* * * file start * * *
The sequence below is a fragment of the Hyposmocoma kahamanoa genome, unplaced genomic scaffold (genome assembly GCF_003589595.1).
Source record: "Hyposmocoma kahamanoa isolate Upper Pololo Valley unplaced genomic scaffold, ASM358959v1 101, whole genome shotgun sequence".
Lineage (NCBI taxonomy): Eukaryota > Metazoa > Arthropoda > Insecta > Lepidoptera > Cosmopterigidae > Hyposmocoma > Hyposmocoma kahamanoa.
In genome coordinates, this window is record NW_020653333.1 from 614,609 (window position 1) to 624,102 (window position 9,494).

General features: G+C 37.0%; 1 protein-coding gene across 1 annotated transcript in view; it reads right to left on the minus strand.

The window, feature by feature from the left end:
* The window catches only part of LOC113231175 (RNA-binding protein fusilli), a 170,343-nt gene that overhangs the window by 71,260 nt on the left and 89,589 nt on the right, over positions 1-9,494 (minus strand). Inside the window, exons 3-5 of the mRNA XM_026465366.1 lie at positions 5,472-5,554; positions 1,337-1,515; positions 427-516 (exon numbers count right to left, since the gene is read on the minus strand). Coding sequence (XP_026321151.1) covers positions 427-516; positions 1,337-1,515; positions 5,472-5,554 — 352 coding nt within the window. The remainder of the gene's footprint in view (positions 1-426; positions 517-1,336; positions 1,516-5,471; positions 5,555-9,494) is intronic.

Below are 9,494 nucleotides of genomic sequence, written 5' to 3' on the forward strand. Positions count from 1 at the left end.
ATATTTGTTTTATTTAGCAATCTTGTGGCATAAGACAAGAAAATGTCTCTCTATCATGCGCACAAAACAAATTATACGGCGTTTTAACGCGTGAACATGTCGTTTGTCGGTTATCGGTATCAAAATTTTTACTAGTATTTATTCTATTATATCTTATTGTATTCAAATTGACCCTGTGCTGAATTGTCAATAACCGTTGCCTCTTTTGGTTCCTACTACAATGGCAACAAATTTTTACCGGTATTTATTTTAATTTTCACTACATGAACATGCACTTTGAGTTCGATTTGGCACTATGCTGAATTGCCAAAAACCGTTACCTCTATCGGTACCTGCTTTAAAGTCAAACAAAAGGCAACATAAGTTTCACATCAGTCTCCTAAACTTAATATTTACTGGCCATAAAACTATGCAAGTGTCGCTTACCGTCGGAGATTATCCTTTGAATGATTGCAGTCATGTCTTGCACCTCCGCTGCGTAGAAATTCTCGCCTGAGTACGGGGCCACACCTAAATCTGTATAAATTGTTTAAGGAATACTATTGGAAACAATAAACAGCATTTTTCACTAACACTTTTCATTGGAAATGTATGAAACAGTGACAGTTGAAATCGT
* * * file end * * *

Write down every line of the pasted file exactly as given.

The sequence below is a fragment of the Hyposmocoma kahamanoa genome, unplaced genomic scaffold (genome assembly GCF_003589595.1).
Source record: "Hyposmocoma kahamanoa isolate Upper Pololo Valley unplaced genomic scaffold, ASM358959v1 101, whole genome shotgun sequence".
Lineage (NCBI taxonomy): Eukaryota > Metazoa > Arthropoda > Insecta > Lepidoptera > Cosmopterigidae > Hyposmocoma > Hyposmocoma kahamanoa.
In genome coordinates, this window is record NW_020653333.1 from 614,609 (window position 1) to 624,102 (window position 9,494).

General features: G+C 37.0%; 1 protein-coding gene across 1 annotated transcript in view; it reads right to left on the minus strand.

The window, feature by feature from the left end:
* The window catches only part of LOC113231175 (RNA-binding protein fusilli), a 170,343-nt gene that overhangs the window by 71,260 nt on the left and 89,589 nt on the right, over positions 1-9,494 (minus strand). Inside the window, exons 3-5 of the mRNA XM_026465366.1 lie at positions 5,472-5,554; positions 1,337-1,515; positions 427-516 (exon numbers count right to left, since the gene is read on the minus strand). Coding sequence (XP_026321151.1) covers positions 427-516; positions 1,337-1,515; positions 5,472-5,554 — 352 coding nt within the window. The remainder of the gene's footprint in view (positions 1-426; positions 517-1,336; positions 1,516-5,471; positions 5,555-9,494) is intronic.

Below are 9,494 nucleotides of genomic sequence, written 5' to 3' on the forward strand. Positions count from 1 at the left end.
ATATTTGTTTTATTTAGCAATCTTGTGGCATAAGACAAGAAAATGTCTCTCTATCATGCGCACAAAACAAATTATACGGCGTTTTAACGCGTGAACATGTCGTTTGTCGGTTATCGGTATCAAAATTTTTACTAGTATTTATTCTATTATATCTTATTGTATTCAAATTGACCCTGTGCTGAATTGTCAATAACCGTTGCCTCTTTTGGTTCCTACTACAATGGCAACAAATTTTTACCGGTATTTATTTTAATTTTCACTACATGAACATGCACTTTGAGTTCGATTTGGCACTATGCTGAATTGCCAAAAACCGTTACCTCTATCGGTACCTGCTTTAAAGTCAAACAAAAGGCAACATAAGTTTCACATCAGTCTCCTAAACTTAATATTTACTGGCCATAAAACTATGCAAGTGTCGCTTACCGTCGGAGATTATCCTTTGAATGATTGCAGTCATGTCTTGCACCTCCGCTGCGTAGAAATTCTCGCCTGAGTACGGGGCCACACCTAAATCTGTATAAATTGTTTAAGGAATACTATTGGAAACAATAAACAGCATTTTTCACTAACACTTTTCATTGGAAATGTATGAAACAGTGACAGTTGAAATCGT